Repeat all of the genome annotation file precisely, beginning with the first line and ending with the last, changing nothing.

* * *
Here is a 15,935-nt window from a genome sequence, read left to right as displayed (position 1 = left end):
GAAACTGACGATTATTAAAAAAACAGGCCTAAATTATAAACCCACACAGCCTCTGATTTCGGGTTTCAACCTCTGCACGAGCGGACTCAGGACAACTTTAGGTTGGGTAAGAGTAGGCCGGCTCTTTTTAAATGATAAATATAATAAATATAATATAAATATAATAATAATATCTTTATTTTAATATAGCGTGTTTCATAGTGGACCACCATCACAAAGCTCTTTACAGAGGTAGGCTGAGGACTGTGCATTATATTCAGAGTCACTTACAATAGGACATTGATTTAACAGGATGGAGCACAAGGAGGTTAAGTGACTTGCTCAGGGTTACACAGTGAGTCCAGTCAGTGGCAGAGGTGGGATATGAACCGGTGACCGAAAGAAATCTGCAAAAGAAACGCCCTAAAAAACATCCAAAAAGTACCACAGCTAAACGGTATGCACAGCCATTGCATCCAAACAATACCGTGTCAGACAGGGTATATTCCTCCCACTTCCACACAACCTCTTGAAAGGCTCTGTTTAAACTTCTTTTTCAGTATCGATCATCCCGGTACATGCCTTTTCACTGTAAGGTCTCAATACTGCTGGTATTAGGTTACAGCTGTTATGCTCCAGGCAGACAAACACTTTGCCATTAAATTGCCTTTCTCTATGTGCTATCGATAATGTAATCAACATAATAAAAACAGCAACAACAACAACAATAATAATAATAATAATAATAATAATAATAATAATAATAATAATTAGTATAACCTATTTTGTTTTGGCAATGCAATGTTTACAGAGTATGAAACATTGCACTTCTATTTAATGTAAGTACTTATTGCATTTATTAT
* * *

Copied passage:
Here is a 15,935-nt window from a genome sequence, read left to right as displayed (position 1 = left end):
GAAACTGACGATTATTAAAAAAACAGGCCTAAATTATAAACCCACACAGCCTCTGATTTCGGGTTTCAACCTCTGCACGAGCGGACTCAGGACAACTTTAGGTTGGGTAAGAGTAGGCCGGCTCTTTTTAAATGATAAATATAATAAATATAATATAAATATAATAATAATATCTTTATTTTAATATAGCGTGTTTCATAGTGGACCACCATCACAAAGCTCTTTACAGAGGTAGGCTGAGGACTGTGCATTATATTCAGAGTCACTTACAATAGGACATTGATTTAACAGGATGGAGCACAAGGAGGTTAAGTGACTTGCTCAGGGTTACACAGTGAGTCCAGTCAGTGGCAGAGGTGGGATATGAACCGGTGACCGAAAGAAATCTGCAAAAGAAACGCCCTAAAAAACATCCAAAAAGTACCACAGCTAAACGGTATGCACAGCCATTGCATCCAAACAATACCGTGTCAGACAGGGTATATTCCTCCCACTTCCACACAACCTCTTGAAAGGCTCTGTTTAAACTTCTTTTTCAGTATCGATCATCCCGGTACATGCCTTTTCACTGTAAGGTCTCAATACTGCTGGTATTAGGTTACAGCTGTTATGCTCCAGGCAGACAAACACTTTGCCATTAAATTGCCTTTCTCTATGTGCTATCGATAATGTAATCAACATAATAAAAACAGCAACAACAACAACAATAATAATAATAATAATAATAATAATAATAATAATAATAATAATTAGTATAACCTATTTTGTTTTGGCAATGCAATGTTTACAGAGTATGAAACATTGCACTTCTATTTAATGTAAGTACTTATTGCATTTATTAT